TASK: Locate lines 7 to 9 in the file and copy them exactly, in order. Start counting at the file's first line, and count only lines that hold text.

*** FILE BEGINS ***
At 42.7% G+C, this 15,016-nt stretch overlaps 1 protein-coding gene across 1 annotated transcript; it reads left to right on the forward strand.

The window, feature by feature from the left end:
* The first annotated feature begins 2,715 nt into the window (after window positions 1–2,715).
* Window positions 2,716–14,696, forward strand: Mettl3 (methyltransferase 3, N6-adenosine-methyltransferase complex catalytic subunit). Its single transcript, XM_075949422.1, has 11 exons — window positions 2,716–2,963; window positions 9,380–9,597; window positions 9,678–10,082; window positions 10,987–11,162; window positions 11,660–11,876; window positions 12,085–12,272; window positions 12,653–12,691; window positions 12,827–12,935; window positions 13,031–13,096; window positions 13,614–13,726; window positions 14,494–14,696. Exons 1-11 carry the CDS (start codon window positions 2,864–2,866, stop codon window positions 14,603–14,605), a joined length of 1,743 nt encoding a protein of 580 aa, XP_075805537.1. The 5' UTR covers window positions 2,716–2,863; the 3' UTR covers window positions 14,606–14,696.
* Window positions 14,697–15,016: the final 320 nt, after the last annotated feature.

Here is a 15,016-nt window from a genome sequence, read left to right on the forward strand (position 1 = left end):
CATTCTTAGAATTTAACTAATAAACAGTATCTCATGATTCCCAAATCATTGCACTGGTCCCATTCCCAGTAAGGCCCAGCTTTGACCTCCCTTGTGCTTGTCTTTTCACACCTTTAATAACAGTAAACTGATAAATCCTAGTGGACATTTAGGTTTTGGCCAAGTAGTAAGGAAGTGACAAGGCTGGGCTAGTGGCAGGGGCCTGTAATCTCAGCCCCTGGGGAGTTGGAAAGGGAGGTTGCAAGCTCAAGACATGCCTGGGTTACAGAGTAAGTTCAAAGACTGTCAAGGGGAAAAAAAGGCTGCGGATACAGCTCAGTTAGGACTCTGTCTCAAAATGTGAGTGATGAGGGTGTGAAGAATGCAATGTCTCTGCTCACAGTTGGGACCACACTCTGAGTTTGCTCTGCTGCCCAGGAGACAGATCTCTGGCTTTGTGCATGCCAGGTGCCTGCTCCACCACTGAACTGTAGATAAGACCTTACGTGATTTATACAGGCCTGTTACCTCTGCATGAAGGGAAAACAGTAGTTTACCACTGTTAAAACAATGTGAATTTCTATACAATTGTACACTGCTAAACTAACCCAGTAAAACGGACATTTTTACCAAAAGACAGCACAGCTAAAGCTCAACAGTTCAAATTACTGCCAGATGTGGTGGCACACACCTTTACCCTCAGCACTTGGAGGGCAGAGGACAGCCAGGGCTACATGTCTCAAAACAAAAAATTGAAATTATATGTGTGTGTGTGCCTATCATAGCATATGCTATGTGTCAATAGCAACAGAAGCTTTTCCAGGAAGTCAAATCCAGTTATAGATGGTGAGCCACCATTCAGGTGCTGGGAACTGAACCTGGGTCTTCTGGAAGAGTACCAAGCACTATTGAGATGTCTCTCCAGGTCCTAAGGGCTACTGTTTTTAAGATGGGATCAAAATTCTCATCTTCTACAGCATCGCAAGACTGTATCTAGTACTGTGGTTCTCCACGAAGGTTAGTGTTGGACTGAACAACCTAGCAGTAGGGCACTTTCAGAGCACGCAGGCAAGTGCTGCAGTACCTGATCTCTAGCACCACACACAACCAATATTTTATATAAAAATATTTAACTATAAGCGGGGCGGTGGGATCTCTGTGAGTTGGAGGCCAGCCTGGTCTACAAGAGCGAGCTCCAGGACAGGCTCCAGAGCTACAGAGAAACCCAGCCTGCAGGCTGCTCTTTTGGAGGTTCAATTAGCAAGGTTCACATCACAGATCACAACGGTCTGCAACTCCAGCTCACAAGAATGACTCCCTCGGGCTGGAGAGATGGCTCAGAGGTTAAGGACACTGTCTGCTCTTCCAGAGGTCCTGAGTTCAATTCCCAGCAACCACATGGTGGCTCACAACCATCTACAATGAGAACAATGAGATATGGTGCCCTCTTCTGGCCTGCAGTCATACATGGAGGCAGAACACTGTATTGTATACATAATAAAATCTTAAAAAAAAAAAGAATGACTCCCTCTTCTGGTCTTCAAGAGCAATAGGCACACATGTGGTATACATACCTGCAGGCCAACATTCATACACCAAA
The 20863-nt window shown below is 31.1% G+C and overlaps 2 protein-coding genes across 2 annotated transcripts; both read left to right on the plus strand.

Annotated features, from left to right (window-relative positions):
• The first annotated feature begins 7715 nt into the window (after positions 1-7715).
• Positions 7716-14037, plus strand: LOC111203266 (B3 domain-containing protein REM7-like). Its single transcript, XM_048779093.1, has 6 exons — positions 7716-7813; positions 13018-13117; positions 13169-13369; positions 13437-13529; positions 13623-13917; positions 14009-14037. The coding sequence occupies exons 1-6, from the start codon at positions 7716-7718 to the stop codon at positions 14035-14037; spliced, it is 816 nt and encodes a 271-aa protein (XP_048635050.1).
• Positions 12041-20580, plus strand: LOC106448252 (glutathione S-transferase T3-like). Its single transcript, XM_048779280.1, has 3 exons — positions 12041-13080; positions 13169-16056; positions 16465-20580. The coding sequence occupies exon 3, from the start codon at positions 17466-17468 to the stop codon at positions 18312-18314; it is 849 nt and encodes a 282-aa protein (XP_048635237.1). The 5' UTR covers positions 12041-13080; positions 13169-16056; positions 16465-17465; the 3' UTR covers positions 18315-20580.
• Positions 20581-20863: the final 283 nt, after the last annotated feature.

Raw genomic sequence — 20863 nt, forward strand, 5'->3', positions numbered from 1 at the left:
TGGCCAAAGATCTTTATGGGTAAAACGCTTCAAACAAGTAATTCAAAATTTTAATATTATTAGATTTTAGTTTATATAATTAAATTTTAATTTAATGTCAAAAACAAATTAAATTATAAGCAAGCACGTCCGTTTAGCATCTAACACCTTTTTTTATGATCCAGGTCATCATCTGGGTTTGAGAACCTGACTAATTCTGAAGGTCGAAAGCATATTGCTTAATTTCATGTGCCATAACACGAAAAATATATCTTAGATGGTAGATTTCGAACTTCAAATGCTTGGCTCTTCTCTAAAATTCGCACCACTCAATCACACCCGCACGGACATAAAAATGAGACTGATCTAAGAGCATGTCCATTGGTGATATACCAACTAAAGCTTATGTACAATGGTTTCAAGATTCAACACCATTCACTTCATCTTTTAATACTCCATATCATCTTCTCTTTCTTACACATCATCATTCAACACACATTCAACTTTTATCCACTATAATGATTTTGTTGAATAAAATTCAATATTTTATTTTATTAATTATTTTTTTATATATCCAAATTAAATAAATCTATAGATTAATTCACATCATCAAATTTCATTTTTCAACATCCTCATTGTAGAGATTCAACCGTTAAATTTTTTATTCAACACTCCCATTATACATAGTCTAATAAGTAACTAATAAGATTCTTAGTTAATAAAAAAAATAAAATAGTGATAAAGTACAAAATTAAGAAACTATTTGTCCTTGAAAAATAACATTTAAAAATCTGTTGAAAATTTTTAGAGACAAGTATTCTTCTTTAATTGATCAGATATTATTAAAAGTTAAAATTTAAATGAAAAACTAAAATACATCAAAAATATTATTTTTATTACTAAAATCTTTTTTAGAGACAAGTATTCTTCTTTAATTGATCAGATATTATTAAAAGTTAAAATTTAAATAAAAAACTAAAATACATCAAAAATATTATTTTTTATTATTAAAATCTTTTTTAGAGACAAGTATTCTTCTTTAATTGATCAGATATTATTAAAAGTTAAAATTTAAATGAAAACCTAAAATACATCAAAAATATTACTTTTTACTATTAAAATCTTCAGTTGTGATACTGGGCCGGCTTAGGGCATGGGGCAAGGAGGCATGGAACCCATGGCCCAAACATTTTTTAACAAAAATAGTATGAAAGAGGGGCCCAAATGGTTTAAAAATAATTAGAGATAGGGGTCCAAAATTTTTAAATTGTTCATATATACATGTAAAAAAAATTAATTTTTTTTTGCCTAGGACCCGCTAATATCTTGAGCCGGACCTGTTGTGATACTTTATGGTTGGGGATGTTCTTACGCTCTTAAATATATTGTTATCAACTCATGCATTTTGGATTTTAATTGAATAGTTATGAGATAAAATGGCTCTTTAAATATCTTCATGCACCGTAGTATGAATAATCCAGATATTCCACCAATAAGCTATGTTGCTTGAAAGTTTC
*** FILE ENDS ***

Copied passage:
CATTCTTAGAATTTAACTAATAAACAGTATCTCATGATTCCCAAATCATTGCACTGGTCCCATTCCCAGTAAGGCCCAGCTTTGACCTCCCTTGTGCTTGTCTTTTCACACCTTTAATAACAGTAAACTGATAAATCCTAGTGGACATTTAGGTTTTGGCCAAGTAGTAAGGAAGTGACAAGGCTGGGCTAGTGGCAGGGGCCTGTAATCTCAGCCCCTGGGGAGTTGGAAAGGGAGGTTGCAAGCTCAAGACATGCCTGGGTTACAGAGTAAGTTCAAAGACTGTCAAGGGGAAAAAAAGGCTGCGGATACAGCTCAGTTAGGACTCTGTCTCAAAATGTGAGTGATGAGGGTGTGAAGAATGCAATGTCTCTGCTCACAGTTGGGACCACACTCTGAGTTTGCTCTGCTGCCCAGGAGACAGATCTCTGGCTTTGTGCATGCCAGGTGCCTGCTCCACCACTGAACTGTAGATAAGACCTTACGTGATTTATACAGGCCTGTTACCTCTGCATGAAGGGAAAACAGTAGTTTACCACTGTTAAAACAATGTGAATTTCTATACAATTGTACACTGCTAAACTAACCCAGTAAAACGGACATTTTTACCAAAAGACAGCACAGCTAAAGCTCAACAGTTCAAATTACTGCCAGATGTGGTGGCACACACCTTTACCCTCAGCACTTGGAGGGCAGAGGACAGCCAGGGCTACATGTCTCAAAACAAAAAATTGAAATTATATGTGTGTGTGTGCCTATCATAGCATATGCTATGTGTCAATAGCAACAGAAGCTTTTCCAGGAAGTCAAATCCAGTTATAGATGGTGAGCCACCATTCAGGTGCTGGGAACTGAACCTGGGTCTTCTGGAAGAGTACCAAGCACTATTGAGATGTCTCTCCAGGTCCTAAGGGCTACTGTTTTTAAGATGGGATCAAAATTCTCATCTTCTACAGCATCGCAAGACTGTATCTAGTACTGTGGTTCTCCACGAAGGTTAGTGTTGGACTGAACAACCTAGCAGTAGGGCACTTTCAGAGCACGCAGGCAAGTGCTGCAGTACCTGATCTCTAGCACCACACACAACCAATATTTTATATAAAAATATTTAACTATAAGCGGGGCGGTGGGATCTCTGTGAGTTGGAGGCCAGCCTGGTCTACAAGAGCGAGCTCCAGGACAGGCTCCAGAGCTACAGAGAAACCCAGCCTGCAGGCTGCTCTTTTGGAGGTTCAATTAGCAAGGTTCACATCACAGATCACAACGGTCTGCAACTCCAGCTCACAAGAATGACTCCCTCGGGCTGGAGAGATGGCTCAGAGGTTAAGGACACTGTCTGCTCTTCCAGAGGTCCTGAGTTCAATTCCCAGCAACCACATGGTGGCTCACAACCATCTACAATGAGAACAATGAGATATGGTGCCCTCTTCTGGCCTGCAGTCATACATGGAGGCAGAACACTGTATTGTATACATAATAAAATCTTAAAAAAAAAAAGAATGACTCCCTCTTCTGGTCTTCAAGAGCAATAGGCACACATGTGGTATACATACCTGCAGGCCAACATTCATACACCAAA
The 20863-nt window shown below is 31.1% G+C and overlaps 2 protein-coding genes across 2 annotated transcripts; both read left to right on the plus strand.

Annotated features, from left to right (window-relative positions):